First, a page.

August 27, 2007

Big Mac's A Big Mac, Except They Buy It With A Platinum Card

I am glad to see that American Express's Departures Magazine is on the lookout for kid-friendly travel spots; while the London finds sound brilliant, this month's recommendations for "Lisbon with Little Ones" needs some work.

haymarket_suite.jpgFrom Sophy Roberts' report ["wow--what charm, what attention to detail"], the new Haymarket Hotel [left] sounds divine. The waiter brought extra mini-pots of marmite for her son, she writes, "And my children's nanny, exhausted from her charges, was delivered tea when we arrived, all unasked for." [$4,500 for a 2BR suite, haymarkethotel.com]

If Piccadilly isn't the neighborhood for you, "The brand-new three-bedroom, four-bath Royal Suite at the Baglioni Hotel, which is perfectly located across from Kensington Gardens, is ideal for those traveling with children." The personal butler can familiarize your nanny with the plasma TV controls, and will present each child with his own Baglioni teddy bear. The butler can also install the car seat in the hotel's courtesy car, a Maserati Quattroporte, for you. And while you're out, get him put some padding around the less-than-ideal edge of that obsidian coffee table. [from $10,000; baglionihotels.com]

Unmentioned: London's art scene dilemma. Ever since Damien Hirst's shark was sold to an American and a warehouse fire destroyed Tracy Emin's name-embroidered tent sculpture, Everyone I Have Ever Slept With, 1963-1995, parents have faced a shortage of entertaining-but-hard-to-explain art. One option: go old school! Point the Quattroporte toward the National Gallery, which houses Caravaggio's grisly masterpiece, Salome receives the Head of John the Baptist.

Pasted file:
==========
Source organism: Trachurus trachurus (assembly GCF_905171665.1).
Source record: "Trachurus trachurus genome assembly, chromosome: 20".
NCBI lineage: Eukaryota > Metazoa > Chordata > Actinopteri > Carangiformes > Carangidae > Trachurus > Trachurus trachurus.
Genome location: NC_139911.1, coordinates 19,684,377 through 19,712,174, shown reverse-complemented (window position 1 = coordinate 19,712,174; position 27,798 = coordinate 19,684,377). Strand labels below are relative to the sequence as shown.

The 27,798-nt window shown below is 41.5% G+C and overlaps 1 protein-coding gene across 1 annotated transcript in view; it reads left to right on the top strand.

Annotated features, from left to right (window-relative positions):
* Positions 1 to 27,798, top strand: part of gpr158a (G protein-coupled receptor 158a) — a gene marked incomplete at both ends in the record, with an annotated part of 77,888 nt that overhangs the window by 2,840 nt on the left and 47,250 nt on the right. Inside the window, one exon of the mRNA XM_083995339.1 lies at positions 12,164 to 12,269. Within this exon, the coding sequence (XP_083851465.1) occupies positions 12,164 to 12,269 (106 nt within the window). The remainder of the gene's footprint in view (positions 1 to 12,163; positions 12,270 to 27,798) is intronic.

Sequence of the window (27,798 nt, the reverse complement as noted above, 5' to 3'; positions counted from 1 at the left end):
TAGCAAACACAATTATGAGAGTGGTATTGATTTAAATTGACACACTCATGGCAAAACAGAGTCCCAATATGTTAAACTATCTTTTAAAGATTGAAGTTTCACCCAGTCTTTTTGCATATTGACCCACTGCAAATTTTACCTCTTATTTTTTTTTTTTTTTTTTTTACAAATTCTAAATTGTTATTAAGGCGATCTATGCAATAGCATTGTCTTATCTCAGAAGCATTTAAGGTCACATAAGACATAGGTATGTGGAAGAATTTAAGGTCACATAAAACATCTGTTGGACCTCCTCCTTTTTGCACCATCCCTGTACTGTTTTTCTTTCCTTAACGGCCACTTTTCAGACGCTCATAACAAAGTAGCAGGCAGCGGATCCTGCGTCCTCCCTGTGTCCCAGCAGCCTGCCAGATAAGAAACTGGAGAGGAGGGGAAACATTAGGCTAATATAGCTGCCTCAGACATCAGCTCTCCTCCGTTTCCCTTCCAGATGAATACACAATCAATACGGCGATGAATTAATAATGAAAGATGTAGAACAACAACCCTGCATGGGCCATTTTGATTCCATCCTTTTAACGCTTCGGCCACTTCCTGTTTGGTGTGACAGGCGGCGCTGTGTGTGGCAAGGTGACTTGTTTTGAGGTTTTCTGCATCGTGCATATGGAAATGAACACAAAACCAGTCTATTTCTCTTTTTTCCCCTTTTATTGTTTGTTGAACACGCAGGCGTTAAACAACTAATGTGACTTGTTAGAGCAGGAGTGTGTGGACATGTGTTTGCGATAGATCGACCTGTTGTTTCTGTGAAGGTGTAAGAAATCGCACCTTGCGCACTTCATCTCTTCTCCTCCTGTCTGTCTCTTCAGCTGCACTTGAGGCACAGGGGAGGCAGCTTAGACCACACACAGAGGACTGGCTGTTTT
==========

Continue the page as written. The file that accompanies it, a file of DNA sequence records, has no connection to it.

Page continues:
emins_tent.jpg salome_nat_gallery.jpg
As for Lisbon: it's great to know that the staff at the Four Seasons [from $530; fourseasons.com] will "personalize a child's room experience" by bringing " a play tent [unembroidered, presumably], a magnetic letter board, and games," but I hope the nightly snack isn't as loaded with chocolate-covered pretzel sticks and candy as at some of the other Four Seasons locations.

pingu_departures.jpgMaybe the cheaper Lapa Palace [from $480, lapapalace.com] is better after all, even if it does involve riding some type of public streetcar. And then you can park the kid in the falconry class for the day.

Also, while older kids might get the art historical joke, Cerverjaria de Trinidade's dessert, "Toddler receives the Ice-Cream-Filled Head of Pingu," is just asking for trouble. Also, the "limited" kids' menu turns out to be a hamburger patty and fries clown face. I would expect more from the oldest beer hall in Portugal. DT's recommendation: go to Lisbon first.

"Headline-changing, how'd I miss this?" update: Even if they don't want to admit it, even demographically desirable families--and their nannies--can grow weary of trying to get the kid to eat the local food. Departures to the rescue: "If you need a break, head toward the blue awnings of the Pasteis de Belem to sample the pastries. It's across the street from McDonald's." Yes, you deserve a break today.

Previously: Departures picks for the best custom-dyed children's cashmere in the Veneto

2 Comments

just to pick up on the 'some kind of streetcar' line, as may may know, Lisbon has like 5 or 6 different types of public transports to get up and down hills and around all over the place - funiculars, gondolas, trams, all the need is a poma lift. So any thomas fanatic should have a good old time, nanny or not.

Gee, this makes me sad that my employers (back in the day when I was nanny) never took me someplace with both a plasma tv and a butler to show me how to work it. Instead I just got stuck in a cottage on the Cape for 2 weeks...

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